Primrose – Pretty Little Plant with a Powerful Medicinal Punch

The primrose is a native plant found throughout most of Europe with over 350 different species existing worldwide. This five-petal flower can range in shades of light cream to a deeper yellow and often grows in the woods or along hedgerows.

Most plants begin to flower in April and last through May. And while it is best to harvest primrose while it is in bloom, doing so will come with a hefty price tag in the U.K. as it is illegal to harvest wild primrose in the country that holds it in such high esteem.

Throughout history the plant was thought to have a sedative effect, particularly on hyperactive children. The renowned 16th century herbalist, Gerard wrote of the fragrant flower, “primrose tea drunk in the month of May is famous for curing the phrenzies.”

The entire plant is known to offer this sedative effect. Teas, as Gerard wrote of, can be made from the petals and leaves while infusions are often made from the roots themselves. In ancient times the flowers were often incorporated into several dishes including “Primrose Pottage” and ground primrose powder was used for flavoring.

Along with its calming effect, primrose was a common remedy for gout, paralysis and muscular rheumatism in the earliest days of medicine. Pliny himself often wrote of the power of the primrose to cure such ailments.

The plant contains salicylates, which are a main ingredient of aspirin and have powerful anti-inflammatory effects. Often an infusion of the root, which should be harvested after two or three years, can be a natural option for headache relief, cough and other bronchial problems.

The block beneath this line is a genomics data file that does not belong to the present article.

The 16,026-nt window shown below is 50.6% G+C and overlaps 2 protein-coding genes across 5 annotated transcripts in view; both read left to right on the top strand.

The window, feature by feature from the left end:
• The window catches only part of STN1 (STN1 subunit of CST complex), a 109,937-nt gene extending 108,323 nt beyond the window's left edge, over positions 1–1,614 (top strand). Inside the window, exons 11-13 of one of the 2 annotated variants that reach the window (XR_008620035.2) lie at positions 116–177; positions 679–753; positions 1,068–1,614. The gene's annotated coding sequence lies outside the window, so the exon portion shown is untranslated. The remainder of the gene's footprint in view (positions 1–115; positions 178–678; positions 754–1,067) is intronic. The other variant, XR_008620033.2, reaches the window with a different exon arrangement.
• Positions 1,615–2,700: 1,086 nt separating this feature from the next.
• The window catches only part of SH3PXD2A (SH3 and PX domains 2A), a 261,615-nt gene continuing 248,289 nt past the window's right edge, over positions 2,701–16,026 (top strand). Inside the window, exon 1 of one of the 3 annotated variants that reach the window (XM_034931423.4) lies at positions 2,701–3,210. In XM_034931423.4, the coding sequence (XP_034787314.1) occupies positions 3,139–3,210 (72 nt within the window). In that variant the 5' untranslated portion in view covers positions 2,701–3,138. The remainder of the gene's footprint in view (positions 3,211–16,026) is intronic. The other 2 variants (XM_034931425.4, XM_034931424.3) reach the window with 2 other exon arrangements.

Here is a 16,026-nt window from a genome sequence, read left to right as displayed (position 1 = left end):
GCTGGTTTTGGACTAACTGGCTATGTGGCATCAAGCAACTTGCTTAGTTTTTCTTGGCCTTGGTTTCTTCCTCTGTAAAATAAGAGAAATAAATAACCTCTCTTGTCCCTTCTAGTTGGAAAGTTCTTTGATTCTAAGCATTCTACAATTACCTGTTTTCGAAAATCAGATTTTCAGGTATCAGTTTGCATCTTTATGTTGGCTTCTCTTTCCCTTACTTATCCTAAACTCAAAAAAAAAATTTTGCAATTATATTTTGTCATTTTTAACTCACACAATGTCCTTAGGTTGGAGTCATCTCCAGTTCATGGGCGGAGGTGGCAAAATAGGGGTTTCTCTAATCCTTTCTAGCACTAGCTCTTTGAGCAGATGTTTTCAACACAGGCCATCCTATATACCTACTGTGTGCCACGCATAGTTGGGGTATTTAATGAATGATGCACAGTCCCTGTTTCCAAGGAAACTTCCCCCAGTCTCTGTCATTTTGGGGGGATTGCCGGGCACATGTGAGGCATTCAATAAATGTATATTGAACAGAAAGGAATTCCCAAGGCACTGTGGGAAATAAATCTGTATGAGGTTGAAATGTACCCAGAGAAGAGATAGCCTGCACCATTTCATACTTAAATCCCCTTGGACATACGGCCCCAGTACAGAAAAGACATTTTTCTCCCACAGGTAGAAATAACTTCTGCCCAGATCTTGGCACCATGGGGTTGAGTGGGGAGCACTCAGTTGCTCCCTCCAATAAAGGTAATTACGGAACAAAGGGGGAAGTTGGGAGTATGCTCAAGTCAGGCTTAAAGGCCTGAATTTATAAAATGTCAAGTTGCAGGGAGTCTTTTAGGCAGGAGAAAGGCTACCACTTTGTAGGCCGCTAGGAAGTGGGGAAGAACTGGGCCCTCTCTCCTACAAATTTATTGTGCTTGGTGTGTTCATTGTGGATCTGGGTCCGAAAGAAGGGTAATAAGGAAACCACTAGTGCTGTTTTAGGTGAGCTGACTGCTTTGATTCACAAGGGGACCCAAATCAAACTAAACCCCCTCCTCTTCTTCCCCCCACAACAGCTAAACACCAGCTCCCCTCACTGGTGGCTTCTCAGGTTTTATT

evening primroseThe seeds of the evening primrose have often been touted for their anti-inflammatory effect as well. The seed oil in particular is high in fatty acids and has been used in the treatment of PMS symptoms, arthritis and the skin condition eczema.

While minimal research has been performed, one study concluded that the gamma linolenic acid in primrose seed oil does aid in battling the inflammation associated with rheumatoid arthritis.

Aftere a review of over 30 human-based studies, evening primrose oil was found by researchers to be an effective treatment for multiple skin conditions including eczema and dermatitis when applied topically.

-The Alternative Daily

Sources:
http://herbs-treatandtaste.blogspot.com/2011/03/common-or-english-primrose-useful-herb.html
http://www.naturalmedicinalherbs.net/herbs/p/primula-vulgaris=primrose.php
http://www.webmd.com/vitamins-supplements/ingredientmono-1006-EVENING%20PRIMROSE%20OIL.aspx?activeIngredientId=1006&activeIngredientName=EVENING%20PRIMROSE%20OIL
http://www.botanical.com/botanical/mgmh/p/primro69.html


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